I kind of like that we all did craft projects with felt in elementary school, and this is like taking that to another level. I like that it has that utilitarian familiarity, just like plywood does. Plywood is also ordinary, and you see it all the time. There’s something about the machine-made quality that is important: it takes away the hand in a way that’s how I want it to be. I just want it to exist as a field of color.
CP: Why are you drawn to pink?
I wish I knew exactly. It feels like a powerful color to me. It has a lot of feminine associations, which I completely embrace and am fine with. You know, pink is for girls; blue is for boys. I don’t really care about that as much—it sort of signifies women in some ways, and I think that’s kind of interesting. It’s also something like a marker, like a highlighting color. Like, “Here’s something that’s important.” I think of it in terms of that. But it really is just a personal, instinctive preference; it’s not like there’s a deep kind of story behind it. But I’ve had people ask me, “Are you a feminist? Is that why you use pink?” And, like, I’m absolutely a feminist, but that’s not why I use pink.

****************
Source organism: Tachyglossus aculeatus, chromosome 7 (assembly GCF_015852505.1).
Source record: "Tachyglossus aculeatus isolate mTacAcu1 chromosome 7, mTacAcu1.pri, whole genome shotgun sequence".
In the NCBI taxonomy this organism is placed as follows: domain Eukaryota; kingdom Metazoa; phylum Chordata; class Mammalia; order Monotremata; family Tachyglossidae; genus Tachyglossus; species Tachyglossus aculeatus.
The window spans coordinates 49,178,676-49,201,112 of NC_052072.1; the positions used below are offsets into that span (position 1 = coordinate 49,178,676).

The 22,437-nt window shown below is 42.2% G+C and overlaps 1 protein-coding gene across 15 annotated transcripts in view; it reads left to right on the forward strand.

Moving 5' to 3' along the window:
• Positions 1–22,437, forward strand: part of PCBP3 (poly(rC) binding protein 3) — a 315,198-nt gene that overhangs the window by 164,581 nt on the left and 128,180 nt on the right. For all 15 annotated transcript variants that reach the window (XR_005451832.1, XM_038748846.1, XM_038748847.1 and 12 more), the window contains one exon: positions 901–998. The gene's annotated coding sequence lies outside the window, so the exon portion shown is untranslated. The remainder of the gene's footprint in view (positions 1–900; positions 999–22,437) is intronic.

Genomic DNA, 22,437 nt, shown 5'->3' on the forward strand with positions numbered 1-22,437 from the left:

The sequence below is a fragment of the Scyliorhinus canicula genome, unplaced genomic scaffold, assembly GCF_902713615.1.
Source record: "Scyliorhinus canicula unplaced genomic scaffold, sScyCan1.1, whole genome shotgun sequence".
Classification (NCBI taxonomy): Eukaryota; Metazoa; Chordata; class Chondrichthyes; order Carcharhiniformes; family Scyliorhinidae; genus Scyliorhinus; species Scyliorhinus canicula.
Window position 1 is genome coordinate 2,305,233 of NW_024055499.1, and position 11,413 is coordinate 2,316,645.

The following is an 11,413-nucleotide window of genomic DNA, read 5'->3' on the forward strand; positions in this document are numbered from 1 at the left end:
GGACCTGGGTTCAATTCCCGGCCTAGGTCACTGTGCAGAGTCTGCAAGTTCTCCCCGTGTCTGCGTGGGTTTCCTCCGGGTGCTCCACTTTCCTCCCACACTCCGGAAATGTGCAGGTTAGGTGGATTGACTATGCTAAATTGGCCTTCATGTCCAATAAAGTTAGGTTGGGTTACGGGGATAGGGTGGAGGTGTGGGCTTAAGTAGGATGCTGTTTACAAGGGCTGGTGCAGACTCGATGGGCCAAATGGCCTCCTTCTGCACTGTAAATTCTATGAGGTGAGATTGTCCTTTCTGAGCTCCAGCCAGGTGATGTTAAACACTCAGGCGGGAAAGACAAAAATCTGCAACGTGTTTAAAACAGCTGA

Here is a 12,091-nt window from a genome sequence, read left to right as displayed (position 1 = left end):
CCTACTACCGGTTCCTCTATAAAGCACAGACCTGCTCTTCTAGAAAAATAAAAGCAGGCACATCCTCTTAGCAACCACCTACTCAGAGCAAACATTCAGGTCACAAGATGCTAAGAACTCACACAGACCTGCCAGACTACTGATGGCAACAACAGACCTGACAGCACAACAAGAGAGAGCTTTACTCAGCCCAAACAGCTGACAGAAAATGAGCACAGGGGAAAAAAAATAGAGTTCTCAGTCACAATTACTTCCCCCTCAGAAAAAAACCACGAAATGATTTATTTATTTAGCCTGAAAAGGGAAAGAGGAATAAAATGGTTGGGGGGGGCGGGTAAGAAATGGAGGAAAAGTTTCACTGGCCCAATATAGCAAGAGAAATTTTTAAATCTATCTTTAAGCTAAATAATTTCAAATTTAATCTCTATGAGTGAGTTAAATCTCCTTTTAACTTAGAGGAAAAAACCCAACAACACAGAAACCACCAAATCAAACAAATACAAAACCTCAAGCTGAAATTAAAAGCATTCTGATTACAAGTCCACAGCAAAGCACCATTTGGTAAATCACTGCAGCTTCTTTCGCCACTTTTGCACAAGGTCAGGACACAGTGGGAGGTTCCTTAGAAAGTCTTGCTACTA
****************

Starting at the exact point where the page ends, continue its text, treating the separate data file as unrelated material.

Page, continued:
LT: Do you ever get bored?
Right now I’m a little stuck with my work, because I’m trying to use circles, and I don’t know how to do it. It feels like my work is changing and shifting, becoming less formal. There’s a certain formal quality to my work in the past. It’s been squares and rectangles and a kind of minimal visual vocabulary that I find very calm. It’s been cultivated, and it’s on purpose. But I’m finding I want my work to have a little bit more of a visceral quality, a messier, more organic quality, and so I’ve been trying very hard how to figure out how to use circles. It’s quite challenging, so one of the things I’ve done is make up a bunch of handmade paper. My background is in handmade paper. I made all these handmade paper circles. I was going to cut these out and use them in drawings. I really like this kind of rough, deckled edge and that’s something I’m really interested in.
I wouldn’t say that I’m bored, but it’s almost like learning a different language. Like I was speaking Spanish and all of a sudden it’s, “Oh, I want to learn French. That should be no problem.” And it’s a huge problem. Everything is different about using circles, so that’s been a real challenge for me. I’m not giving up on it, but it’s been something like, how’s that going to work? How’s that going to arrive in the same place, where I see the finished piece, and I’m like, “Yes, that’s one of my pieces! That’s it!”? It still feels like someone else’s work. I don’t know if you’ve had that experience, working, when you’re using something, and you’re like, “That’s not me yet.”